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SHARKHUNTERS International
2016 "Southern Patrol"
Königsee and Bunkers....
 

 
     

As with any tourist attraction, natural or man-made, we must first walk through a hundred meters or so of snack bars, souvenir stands, food vendors etc. to find what we came to see.

After we have our fill of the gift shops etc. we board our boat for the quiet and scenic voyage to the far end of Königsee.  It is not necessary to describe each and every photo, every sight we enjoy.  Just relax and enjoy the view for yourself.

 
     
 
     
 
     
 
     
 

Now we are at the far end of Königsee and we get off the boat for a short hike to Öbersee.  This had been the far end of Königsee until the land shifted and this section was raised somewhat.

First, however, nature calls!  It is cold, many of us have had cold drinks or even coffee and we have been aboard more than an hour so as we see in the photo below, some of the group have made a mad dash for the rest rooms.

     
 
     
 
We cross this footbridge that looks like it is right
out of Snow White and the Seven Dwarfs
  We can see across Öbersee, but nobody is going
to walk that far today.  It sure is beautiful though.
     
 
Adolf Hitler liked this area and we see
many photos of him by this rock.
  Many of our group did likewise but we do not want to
overload this page with similar photos, here are a few.
     
 
We pass this altar on the way back
to catch our boat at Königsee
  We stop at St. Bartholomew for lunch
on the way back to the main base.


Now we visit "Ruins of the Reich" if we can borrow a phrase from our friend Geoff Walden

 

It has been a tough schedule so far and many have decided to take it easy the rest of the day.  A handful of other adventurers set out with JEFF CARSON, Member #7228 to visit the ruins of buildings of the Reich on the Obersalzburg.  This was a military compound on the mountain for recreation as well as military use.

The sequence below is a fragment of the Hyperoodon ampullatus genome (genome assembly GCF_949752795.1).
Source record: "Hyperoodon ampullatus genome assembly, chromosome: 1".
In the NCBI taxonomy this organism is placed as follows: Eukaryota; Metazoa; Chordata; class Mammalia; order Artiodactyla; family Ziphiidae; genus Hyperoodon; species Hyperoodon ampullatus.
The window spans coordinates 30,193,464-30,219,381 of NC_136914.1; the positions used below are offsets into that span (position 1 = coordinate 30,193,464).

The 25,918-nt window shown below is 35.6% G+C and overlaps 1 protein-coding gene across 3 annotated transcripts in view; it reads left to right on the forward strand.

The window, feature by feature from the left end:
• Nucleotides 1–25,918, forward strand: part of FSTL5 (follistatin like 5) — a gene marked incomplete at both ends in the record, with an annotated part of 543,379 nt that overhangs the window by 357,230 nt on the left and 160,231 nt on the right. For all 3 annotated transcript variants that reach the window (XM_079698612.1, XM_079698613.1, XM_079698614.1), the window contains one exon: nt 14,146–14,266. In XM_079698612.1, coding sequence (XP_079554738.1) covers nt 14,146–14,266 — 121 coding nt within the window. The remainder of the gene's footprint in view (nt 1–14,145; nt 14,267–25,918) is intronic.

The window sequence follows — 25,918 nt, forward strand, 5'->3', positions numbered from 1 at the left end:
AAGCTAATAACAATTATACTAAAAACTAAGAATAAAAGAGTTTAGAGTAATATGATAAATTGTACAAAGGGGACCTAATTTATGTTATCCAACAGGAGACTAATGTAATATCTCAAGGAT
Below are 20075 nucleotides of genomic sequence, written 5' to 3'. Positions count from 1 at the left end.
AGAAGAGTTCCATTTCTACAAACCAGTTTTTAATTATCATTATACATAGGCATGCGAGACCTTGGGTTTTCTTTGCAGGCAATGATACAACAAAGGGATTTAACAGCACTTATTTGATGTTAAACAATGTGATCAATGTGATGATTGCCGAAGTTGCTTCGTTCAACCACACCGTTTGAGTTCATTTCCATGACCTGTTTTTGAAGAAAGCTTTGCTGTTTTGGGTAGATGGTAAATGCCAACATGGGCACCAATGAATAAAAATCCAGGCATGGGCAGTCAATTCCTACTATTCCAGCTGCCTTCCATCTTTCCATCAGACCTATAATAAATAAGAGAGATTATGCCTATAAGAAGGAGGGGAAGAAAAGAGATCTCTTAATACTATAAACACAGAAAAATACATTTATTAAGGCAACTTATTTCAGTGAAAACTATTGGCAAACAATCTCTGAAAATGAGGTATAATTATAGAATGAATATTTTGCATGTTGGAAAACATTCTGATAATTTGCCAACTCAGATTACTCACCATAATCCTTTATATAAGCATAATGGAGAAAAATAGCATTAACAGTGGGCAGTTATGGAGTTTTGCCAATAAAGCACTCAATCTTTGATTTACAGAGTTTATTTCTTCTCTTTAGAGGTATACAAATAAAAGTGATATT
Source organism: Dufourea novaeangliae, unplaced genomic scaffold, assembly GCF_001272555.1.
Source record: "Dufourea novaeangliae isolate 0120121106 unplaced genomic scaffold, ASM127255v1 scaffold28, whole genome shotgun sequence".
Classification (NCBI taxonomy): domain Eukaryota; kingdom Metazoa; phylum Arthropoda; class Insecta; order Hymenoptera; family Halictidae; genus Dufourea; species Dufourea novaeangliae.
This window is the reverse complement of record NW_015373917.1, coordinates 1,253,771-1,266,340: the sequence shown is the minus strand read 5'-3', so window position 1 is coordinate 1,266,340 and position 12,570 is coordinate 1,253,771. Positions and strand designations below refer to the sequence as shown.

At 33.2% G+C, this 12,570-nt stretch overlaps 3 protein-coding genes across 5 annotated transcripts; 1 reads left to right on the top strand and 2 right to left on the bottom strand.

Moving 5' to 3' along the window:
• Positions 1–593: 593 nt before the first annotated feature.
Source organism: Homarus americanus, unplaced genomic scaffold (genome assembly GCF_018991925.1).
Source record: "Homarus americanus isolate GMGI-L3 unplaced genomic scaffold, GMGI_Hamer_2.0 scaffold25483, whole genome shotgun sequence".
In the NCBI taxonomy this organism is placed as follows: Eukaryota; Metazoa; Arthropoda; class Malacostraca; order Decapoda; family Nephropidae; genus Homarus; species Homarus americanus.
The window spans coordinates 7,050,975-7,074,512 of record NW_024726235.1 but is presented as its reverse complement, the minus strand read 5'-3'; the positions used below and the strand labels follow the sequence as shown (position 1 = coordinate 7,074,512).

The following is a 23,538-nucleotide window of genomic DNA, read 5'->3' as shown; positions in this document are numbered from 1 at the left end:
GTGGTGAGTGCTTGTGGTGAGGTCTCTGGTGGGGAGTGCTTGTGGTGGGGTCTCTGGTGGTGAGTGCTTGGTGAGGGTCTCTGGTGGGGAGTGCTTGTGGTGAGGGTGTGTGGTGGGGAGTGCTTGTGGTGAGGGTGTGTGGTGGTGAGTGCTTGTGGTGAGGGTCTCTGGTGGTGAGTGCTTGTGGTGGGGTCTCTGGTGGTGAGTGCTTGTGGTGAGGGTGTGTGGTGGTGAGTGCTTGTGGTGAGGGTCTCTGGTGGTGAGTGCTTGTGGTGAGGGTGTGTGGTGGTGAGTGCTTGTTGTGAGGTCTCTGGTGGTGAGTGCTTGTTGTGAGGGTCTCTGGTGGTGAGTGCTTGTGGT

We begin here with the ruins of the Theater Hall.  Those gigantic monoliths supported the floor joists of the theater.  In winter 1944, a very heavy snowfall collapsed the roof and as the war was going very badly for Germany, there was no effort to repair or rebuild the Theater Hall.  After the end of the war, villagers took the wood to rebuild their homes and to use for heating.

     
 
     
 
     
 
     
 


The above was for entertainment of personnel while the ruins we find just a bit further on were for military use.  One large building was for storage of heavy ammunition while on the hill just above was the building to store the fuses for the shells.  As a highly trained weapons specialist in the U.S. Air Force, I can tell you for sure that fuses cannot be stored with the shells.  Well, it can be done but the end result would be one hell of a fireball!  Nothing is being done to preserve these places and nature is taking a terrible toll.  In just a few years much will be lost forever.  Come along and see it now.

 
     

Both above - we are standing in the fuse storage building looking down at the storage building for the shells and munitions.

In the photo below we are in the shell and munitions storage area looking up at the storage facility for the fuses.

 
     
 
     
 
     
 

On the two photos above we see how nature is rapidly taking back this area.  At this rate, we figure ten years at the most and it will all be gone.

Photo left - we see how serene things look high up on this mountain.

 

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